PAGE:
Tech companies may employ a smaller percentage of women than other US industries, but at least they pay them as well as men. Microsoft and Facebook marked "Equal Pay Day" (today) by confirming they had hit that milestone. "I'm proud to share that at Facebook, men and women earn the same," says Facebook VP Lori Matloff Goler. Microsoft VP Kathleen Hogan also declares that, "today, for every $1 earned by men, our female employees in the U.S. earn 99.8 cents at the same job title and level."
According to Engadget's 2015 diversity report card, Microsoft scored a "C" with just 29 percent of women in its workforce, including a dismal 17.3 percent in leadership roles. However, yesterday it agreed to disclose how much women and US minorities are paid compared to men and has committed to gender pay equity, according to activist shareholder Arjuna Capital.
CEO Satya Nadella famously said that women should rely on "karma" instead of asking for pay raises, but later apologized for the comment. Since that low point, the company has made a stronger effort to boost diversity, and its senior leadership team is at an all-time high with 27.2 percent women. The company has also attempted to boost women in tech positions through its DigitGirlz code initiative and more diversity-centric event.
Facebook also got low marks in our diversity report compared to Google, Apple and Twitter. Though it employs more women total than other tech companies at 31 percent, they represent just 23 percent of its management team. To change that, the company expanded its Facebook University internship program to include more underrepresented group, and launched TechPrep to promote computer science in schools, among other initiatives.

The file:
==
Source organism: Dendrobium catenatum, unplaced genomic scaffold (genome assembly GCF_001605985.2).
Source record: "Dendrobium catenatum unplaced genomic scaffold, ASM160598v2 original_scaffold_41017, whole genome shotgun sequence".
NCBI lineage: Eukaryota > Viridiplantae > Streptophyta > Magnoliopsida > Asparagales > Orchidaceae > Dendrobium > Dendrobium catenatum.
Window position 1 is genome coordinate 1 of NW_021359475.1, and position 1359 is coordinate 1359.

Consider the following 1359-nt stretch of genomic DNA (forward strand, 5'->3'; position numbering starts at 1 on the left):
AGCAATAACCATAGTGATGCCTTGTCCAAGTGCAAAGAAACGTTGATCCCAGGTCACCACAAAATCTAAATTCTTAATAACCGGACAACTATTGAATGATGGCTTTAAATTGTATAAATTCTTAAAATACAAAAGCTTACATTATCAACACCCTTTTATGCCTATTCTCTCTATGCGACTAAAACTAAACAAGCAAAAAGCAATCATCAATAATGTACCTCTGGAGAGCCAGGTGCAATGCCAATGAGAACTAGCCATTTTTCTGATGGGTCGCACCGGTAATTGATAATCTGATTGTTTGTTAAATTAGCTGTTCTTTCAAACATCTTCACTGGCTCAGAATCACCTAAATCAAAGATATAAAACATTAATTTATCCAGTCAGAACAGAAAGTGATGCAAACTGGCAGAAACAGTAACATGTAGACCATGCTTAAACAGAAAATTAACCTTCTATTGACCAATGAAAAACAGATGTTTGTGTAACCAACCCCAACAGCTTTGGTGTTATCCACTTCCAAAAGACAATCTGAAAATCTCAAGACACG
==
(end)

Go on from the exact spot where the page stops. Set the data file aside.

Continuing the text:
Most of the big tech companies have committed to closing the gender pay gap, thanks in large part to prodding from Arjuna Capital's director of equity Natasha Lamb. At this point, Microsoft, Facebook, Amazon, Apple and Intel say that they now pay men and women equally. However, all those companies are still well behind other industries on overall employment diversity for female and minority workers, especially in the executive suite. If they follow Twitter's lead in the boardroom, however, the news might be better next year.